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Wool Embroidery: A Victorian Pincushion

As a teacher at all levels and mother of five children, Bronwen has been interested in a variety of crafts for both children and adults.

What is a pincushion?

A pincushion is not really a cushion at all and it would be most uncomfortable to sit on. It is a soft but firm receptacle for storing dressmaking pins. It holds the pins by their being stuck in point first, with the 'heads' poking up so they can be easily grasped when needed.

Pincushions originated in medieval times in Europe and were very fashionable among ladies as they pursued their tasks of embroidery. The pins were kept in the pincushion and this helped to prevent their being dropped on real cushions. This probably gave rise to the witty verse that was often inscribed in autograph albums of the time:

"Mary Rose sat on a pin;

Mary rose."

During the Victorian era in Britain, pincushions were both popular and useful for ladies who enjoyed the pastime of embroidery. Pincushions arose in many different designs and a variety of materials was used in their manufacture. Making them almost became a pastime of its own and a topic of conversation among the polite conversation of ladies' sewing circles.

How to Make a Victorian Pincushion

Victorian pincushions, made mostly in the nineteenth century, varied greatly, according to the inspiration of the designer.

To make a pincushion based on a Victorian style that uses woollen embroidery there are a few things to consider. These include the design and the embroidery stitches that you may decide to use to make the completed article as pleasing as possible.

Designing the Pincushion

Methods of design vary. You may wish to be very specific in your design and use graph paper, or you may just have a picture in your mind and let it grow.

One way to proceed with the latter method is to embroider a few larger flowers and then to fill in the spaces left with smaller flowers and leaves, putting colours that are contrasting and pleasing when put together. This can be especially useful if you are using up odds and ends of tapestry wool left over from previous projects.

Whichever way you choose to proceed you can create a design that is uniquely your own.

Stitches for Original Designs

The type of stitches you choose to sew will depend on your personal taste and the design you have chosen for your pincushion. You can keep it simple and use only two or three different types of stitch.

Grub or bullion roses: These roses were very popular in Victorian times and can look very effective. They are not difficult to do. Anchor the yarn with small backstitches on the back, push the needle through to the front at the centre of where you intend to embroider the rose. Hold the needle between your thumb and forefinger and wind the yarn around the needle, keeping the yarn fairly loose. Make more twists than you think you need, then holding the twists firmly with the thumb pull the needle through. At a short distance from where you began, push the needle through to the back of the work again. By starting at the centre of the rose you will need to have smaller 'petals' and they will become longer as you work your way out to the edge of the flower.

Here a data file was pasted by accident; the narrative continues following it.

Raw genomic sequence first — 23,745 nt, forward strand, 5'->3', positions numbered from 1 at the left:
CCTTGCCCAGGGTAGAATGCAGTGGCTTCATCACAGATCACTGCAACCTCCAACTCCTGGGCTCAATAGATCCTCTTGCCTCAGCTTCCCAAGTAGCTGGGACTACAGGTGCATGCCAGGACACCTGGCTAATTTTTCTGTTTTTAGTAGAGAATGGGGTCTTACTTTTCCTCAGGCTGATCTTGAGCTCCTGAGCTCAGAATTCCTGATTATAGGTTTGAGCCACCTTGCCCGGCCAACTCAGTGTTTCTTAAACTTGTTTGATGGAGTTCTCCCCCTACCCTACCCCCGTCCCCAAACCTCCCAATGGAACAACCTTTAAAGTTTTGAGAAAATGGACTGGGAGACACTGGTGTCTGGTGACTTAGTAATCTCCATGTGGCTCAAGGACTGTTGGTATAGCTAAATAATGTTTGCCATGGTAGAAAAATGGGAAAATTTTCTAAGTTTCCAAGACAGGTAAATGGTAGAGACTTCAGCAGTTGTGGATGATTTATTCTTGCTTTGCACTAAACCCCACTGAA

French Knot: French knots are useful for the centre of flowers and are made in the same way as the bullion rose stitch, except that they will be smaller. You can also make them with more twists and use them as petals for smaller flowers.

Satin Stitch: This is a straight stitch as seen on the edges of the base in the image showing the underside of the pincushion. It can also be used for filling in other flower shapes that may then be outlined in lazy daisy stitch; in this case, the length of the satin stitches will probably vary, according to the shape and size of the petals.

Measure and Cut the Square of Aida

Measure and Cut the Square of Aida

Assemble the Materials Needed

Before beginning, it is a good idea to make sure you have all the materials necessary.

  • Fourteen count Aida is suitable and makes a good base for woollen embroidery
  • A ruler and pen or pencil
  • A small pair of scissors
  • An ordinary needle and cotton thread
  • A crewel needle
  • Embroidery wools in a variety of compatible shades
  • Stuffing - sufficient to be able to stuff the pincushion firmly
Underside of Pincushion, Edges Joined

Underside of Pincushion, Edges Joined

The Steps in Making Your Pincushion


The steps in making the pincushion are fairly straightforward.

  1. Measure and Cut the Aida: To make the shape demonstrated the base to embroider needs to be square. I made mine 6" square, or about 15cm square, but you can cut it any size you wish.
  2. Oversew the Edges: Using the needle and thread, oversew all around the edge to prevent fraying.
  3. Embroider: Following your design hold the Aida base flat as you stitch. Remember to leave the edges not decorated at this stage, although you can do the satin stitch near the edge.
  4. Join the Edges: When the design is complete fold the square as shown on the view of the underside above and join three of the edges using satin stitch.
  5. Stuff the pincushion: Make sure it is really firm. Cotton stuffing is good or any material that will keep your pins in good condition. I stuffed one pincushion with lavender. It smelled wonderful each time I stuck pins back in, but sadly, after a while the pins rusted. Don't try using lavender!
  6. Sew the Final Edge: When the pincushion is well stuffed sew the final edge firmly.
  7. Cover the Central Join: I found it was difficult to make the centre really neat so it helped to make a few small flowers or french knots to hide it.
  8. Add pins: Now you have a lovely, decorative Victorian style pincushion that is on its way to becoming a family heirloom.


The Top of the Completed Pincushion

The Top of the Completed Pincushion

Embroidery and Needlework

  • How to Sew a Fine Seam
    With the growing popularity of hand-sewn clothing in mind, this article discusses how to make a french seam, an open seam and a flat seam. The same instructions can be followed if using a sewing-machine.
  • How to Learn Embroidery Stitches
    Hand embroidery for the beginner is not difficult, although it does require a little patience. The basic materials needed can be quite inexpensive, too. Instructions for four basic stitches are given with some of their variations.